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  • Writer's pictureNeal Hagberg

Visualize This (Part II)

Ok, I was Mr. Cranky Pants devil’s advocate two weeks ago on my first blog on visualizing.  Or, rather, on visualization’s limits.

So, this week I will argue against my last week’s blog.

And you will see why living in my mind makes your life seem so much better.

Last week’s blog (click here to view) argued that no amount of visualization will do you any good if you do not put in the hard work, the daily grind, the commitment to all the little things no one sees behind the scenes that leads to successful results.  I still stand by that.

BUT, wait. Without ‘seeing’ something in your mind before you do it, you cannot do it.  “Seeing” comes before the work.  It inspires us TO work.

I’ll give you examples from music, sports, and TLC’s Diversity, Equity, and Inclusion initiatives.

Wurtele Thrust Stage from the Guthrie Theatre. (Picture taken from

Music:  When my wife Leandra and I first started our music career thirty years ago, we went to a sold-out show of another singer-songwriter at the Guthrie Theater (a 1200 seat theater in Minneapolis).  I left the show, turned to Leandra and said, “We should play here this year.”  She looked at me as if I had grown three heads.   Then said, kindly, “No.”  Then added, “Are you are nuts?”

Leandra was absolutely right (she almost always is), if we had tried it that year, we would have failed miserably.  No one would have been there.  (“BECAUSE WE DON’T HAVE AN AUDIENCE YET!” she would add).  But part of me was right, too. I kept “seeing” it in my mind, and we set forth a plan of building our audience to sustain that venue.  We worked and worked and were able to grow our audience over the years to the point we said we would give it a try.  Therein started a ten-year run at the Guthrie.  If we couldn’t “see” it, it would not have happened, unless it was a fluke.

Tennis: Let’s take something as simple (or difficult) as serving a tennis ball in a critical moment in a match.  It is no secret to any tennis player that if one “sees” oneself double faulting, it often times comes true.  And if one “sees” oneself serving well, it, too, often comes true.  The power of “seeing” – visualizing – is profound.  It is a motivator, both negative or positive, towards fear or confidence in what is possible.  It sets us on a path.  Not of certainty, but of possibility.

Life: TLC’s Diversity Training… When TLC started our intentional process of learning about and embracing the vast diversity that is present in the world and in tennis, we “saw” what was possible with the Three Crowns philosophy of Positive Attitude, Full Effort, and Good Sportsmanship and the impact that philosophy could have not just in tennis, or in our individual lives, but in examining societal inequities in our winter retreat camps with rural and urban kids coming together to learn.  We had to “see” first the work that had to get done (diversifying staff, starting scholarship campaigns, learning first about our own biases before trying to address any of society’s systems, and learning from the stories of those who have traditionally been left out of the conversation).  We did not know exactly “how” we would get there, only “that” we could get there.  Now, though imperfect and still learning, TLC has a staff trained and committed to inclusion and giving voice to all.  But it does not happen without a vision.  It does not happen without “seeing”.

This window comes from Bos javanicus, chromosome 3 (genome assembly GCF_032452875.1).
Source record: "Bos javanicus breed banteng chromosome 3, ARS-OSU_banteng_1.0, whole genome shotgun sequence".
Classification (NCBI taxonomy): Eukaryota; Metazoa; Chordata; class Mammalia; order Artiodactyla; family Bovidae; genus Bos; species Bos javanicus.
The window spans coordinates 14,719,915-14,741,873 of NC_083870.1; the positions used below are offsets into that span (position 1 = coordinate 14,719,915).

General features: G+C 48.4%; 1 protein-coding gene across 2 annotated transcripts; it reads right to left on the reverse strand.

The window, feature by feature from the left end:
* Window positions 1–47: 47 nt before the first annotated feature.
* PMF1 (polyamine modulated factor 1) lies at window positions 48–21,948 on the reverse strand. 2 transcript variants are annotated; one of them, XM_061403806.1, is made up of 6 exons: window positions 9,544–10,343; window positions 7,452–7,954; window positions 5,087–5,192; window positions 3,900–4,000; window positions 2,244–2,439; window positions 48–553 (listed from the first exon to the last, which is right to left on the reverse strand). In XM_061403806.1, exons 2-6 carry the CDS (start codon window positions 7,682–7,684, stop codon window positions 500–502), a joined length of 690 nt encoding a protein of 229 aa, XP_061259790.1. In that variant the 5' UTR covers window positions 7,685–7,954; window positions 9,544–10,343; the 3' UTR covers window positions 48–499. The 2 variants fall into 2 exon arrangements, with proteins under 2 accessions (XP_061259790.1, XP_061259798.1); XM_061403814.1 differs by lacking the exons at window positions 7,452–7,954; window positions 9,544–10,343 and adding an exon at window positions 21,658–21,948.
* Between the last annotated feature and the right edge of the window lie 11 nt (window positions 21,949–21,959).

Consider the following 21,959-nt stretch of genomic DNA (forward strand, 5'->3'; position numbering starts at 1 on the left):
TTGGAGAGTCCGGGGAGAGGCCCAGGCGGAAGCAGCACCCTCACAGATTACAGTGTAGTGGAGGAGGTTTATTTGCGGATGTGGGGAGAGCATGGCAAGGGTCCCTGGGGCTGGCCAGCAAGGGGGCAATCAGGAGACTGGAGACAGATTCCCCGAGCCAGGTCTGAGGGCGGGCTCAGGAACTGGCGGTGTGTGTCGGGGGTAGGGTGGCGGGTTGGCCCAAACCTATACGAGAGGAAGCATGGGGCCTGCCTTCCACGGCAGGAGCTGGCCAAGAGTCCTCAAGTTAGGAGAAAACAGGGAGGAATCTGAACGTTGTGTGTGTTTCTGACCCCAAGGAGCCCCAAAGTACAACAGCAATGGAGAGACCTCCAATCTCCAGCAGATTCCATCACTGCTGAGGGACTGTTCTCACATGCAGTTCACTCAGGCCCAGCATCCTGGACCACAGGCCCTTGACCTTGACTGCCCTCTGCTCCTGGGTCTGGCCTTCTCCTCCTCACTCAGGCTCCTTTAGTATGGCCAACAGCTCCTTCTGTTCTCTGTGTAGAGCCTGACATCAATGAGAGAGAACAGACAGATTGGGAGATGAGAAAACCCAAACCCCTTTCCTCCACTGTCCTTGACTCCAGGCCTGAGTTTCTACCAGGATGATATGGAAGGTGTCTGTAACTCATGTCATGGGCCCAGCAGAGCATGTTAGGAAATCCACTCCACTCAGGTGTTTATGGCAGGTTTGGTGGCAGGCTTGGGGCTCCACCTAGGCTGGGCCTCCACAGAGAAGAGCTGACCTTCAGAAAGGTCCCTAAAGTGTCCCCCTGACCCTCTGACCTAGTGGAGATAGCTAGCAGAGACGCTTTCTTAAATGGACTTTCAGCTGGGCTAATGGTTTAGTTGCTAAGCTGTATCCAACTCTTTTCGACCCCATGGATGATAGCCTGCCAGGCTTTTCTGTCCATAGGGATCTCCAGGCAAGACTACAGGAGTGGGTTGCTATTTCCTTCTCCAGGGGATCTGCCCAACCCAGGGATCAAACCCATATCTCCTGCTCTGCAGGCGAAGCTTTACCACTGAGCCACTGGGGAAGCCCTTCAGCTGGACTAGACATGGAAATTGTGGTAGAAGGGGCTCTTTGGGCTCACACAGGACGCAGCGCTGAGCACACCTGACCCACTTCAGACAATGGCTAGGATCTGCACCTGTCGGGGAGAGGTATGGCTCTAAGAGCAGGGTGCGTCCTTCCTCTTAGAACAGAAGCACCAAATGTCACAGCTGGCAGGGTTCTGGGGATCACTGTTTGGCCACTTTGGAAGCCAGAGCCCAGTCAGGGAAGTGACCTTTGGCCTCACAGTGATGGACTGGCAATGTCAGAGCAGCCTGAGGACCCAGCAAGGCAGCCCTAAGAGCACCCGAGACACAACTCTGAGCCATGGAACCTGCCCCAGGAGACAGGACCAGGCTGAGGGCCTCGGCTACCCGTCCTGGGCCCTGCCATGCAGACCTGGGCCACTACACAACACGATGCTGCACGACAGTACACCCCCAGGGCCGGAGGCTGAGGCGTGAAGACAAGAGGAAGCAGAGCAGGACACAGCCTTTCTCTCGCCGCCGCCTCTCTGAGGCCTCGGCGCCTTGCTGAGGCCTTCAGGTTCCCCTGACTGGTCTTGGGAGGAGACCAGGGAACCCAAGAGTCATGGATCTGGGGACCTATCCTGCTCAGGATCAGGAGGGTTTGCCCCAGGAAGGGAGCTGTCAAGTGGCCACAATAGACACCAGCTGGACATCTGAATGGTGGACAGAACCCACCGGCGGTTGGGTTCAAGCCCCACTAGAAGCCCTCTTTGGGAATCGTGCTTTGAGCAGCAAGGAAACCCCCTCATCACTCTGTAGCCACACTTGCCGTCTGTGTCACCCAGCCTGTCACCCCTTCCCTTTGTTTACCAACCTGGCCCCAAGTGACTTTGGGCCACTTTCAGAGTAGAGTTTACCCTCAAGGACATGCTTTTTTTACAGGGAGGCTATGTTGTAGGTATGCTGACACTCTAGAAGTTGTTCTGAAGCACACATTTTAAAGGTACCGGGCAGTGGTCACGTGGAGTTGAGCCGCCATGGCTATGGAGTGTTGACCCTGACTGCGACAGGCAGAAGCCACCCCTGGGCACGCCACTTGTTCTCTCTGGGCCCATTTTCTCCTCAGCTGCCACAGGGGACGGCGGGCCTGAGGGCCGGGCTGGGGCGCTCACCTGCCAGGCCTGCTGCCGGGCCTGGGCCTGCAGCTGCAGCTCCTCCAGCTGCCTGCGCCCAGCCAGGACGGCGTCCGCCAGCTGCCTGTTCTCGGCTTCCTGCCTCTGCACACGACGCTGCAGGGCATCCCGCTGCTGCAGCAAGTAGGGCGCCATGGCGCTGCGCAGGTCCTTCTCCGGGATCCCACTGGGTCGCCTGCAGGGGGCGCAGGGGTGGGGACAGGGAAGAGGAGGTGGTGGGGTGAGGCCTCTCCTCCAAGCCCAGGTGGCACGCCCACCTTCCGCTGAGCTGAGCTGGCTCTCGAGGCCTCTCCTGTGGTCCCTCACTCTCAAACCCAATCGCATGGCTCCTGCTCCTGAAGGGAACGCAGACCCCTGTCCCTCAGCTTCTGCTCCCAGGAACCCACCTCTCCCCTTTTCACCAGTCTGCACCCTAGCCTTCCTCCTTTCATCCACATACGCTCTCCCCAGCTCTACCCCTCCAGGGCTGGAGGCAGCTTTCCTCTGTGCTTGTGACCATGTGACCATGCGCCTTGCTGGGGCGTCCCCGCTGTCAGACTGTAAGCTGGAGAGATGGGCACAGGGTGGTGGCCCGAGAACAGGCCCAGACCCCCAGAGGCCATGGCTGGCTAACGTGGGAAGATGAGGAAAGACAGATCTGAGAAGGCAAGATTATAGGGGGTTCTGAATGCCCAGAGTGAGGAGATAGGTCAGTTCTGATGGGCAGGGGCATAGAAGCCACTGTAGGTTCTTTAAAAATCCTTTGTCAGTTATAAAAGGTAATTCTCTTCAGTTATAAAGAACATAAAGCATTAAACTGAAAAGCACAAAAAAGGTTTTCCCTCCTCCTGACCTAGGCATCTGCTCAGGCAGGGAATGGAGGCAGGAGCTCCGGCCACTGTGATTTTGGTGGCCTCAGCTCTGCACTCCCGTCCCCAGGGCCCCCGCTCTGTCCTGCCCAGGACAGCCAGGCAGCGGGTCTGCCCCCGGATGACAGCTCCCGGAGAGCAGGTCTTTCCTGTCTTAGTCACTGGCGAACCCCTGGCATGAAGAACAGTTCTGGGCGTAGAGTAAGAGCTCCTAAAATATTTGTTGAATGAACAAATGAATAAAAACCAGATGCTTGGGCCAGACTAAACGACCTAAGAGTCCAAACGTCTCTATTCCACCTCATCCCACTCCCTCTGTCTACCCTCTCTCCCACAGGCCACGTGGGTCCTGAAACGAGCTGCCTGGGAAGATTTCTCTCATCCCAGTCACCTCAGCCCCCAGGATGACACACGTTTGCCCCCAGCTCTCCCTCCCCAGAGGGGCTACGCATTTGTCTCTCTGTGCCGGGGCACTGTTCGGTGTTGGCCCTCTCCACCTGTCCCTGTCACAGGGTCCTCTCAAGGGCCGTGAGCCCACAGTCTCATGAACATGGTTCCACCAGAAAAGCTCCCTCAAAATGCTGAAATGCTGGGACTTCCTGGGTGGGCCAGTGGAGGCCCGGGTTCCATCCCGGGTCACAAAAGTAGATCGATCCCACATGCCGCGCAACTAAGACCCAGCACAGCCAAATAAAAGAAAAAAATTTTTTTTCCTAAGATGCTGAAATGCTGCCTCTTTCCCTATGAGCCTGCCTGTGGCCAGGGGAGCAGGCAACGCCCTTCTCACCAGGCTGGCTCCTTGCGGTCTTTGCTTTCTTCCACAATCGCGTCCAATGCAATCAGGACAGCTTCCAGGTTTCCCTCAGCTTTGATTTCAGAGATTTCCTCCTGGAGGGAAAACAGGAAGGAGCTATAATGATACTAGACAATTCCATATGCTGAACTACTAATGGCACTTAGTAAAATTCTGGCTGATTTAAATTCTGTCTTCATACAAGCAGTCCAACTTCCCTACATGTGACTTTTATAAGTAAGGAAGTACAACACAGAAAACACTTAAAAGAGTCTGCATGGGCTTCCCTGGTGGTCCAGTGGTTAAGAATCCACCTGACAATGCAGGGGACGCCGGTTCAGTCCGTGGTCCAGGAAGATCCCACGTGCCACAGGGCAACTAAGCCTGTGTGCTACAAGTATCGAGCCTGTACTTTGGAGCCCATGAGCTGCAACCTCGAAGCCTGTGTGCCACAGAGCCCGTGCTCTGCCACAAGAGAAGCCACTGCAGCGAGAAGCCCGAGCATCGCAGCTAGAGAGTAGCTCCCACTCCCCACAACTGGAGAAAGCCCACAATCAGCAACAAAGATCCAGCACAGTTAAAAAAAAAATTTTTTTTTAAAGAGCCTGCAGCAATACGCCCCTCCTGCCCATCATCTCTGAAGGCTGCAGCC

TLC instructors and Retreat Camp participants coming together to cheer after a great lesson.

Let me stress again, though, that visualization – which is having that vision – cannot make something happen.  It can only lead you in a direction.

I could visualize filling the Guthrie all I want, but if the Guthrie did not want to book us (there were many, many venues in the course of our career we “saw” getting into, and it did not happen), there is no way it will come true, no matter what anyone says or sees.

If I visualize a well-placed serve in a critical point, it doesn’t mean I’m actually going to succeed at it, only that I have a better chance of succeeding.

And I can visualize a more just world every moment, but if people are in place (from both sides of the aisle) who actively resist justice, it will not happen.  Yet.

But it is guaranteed not to happen ever, if we stop “seeing” what is possible.

So what does that leave us with?

The Three Crowns.  Positive Attitude.  Full Effort.  Good Sportsmanship.  Steve Wilkinson, founder of TLC, was brilliant in creating this.  It is so simple we are almost tempted to dismiss it.  But these are the things we can always “see” and succeed at no matter the external circumstances of our lives and games.  It works for changing tennis, individual lives, and societal systems. And it underscores the only thing we have control over from beginning to end.  Our own actions.  As we “see” that, then we can succeed, regardless of the outcome.

And so, I come back to my beginning conclusion of the first blog, after all.  Mr. Cranky Pants loses again to the Three Crowns.  Thankfully, I can “see” the victory in that.


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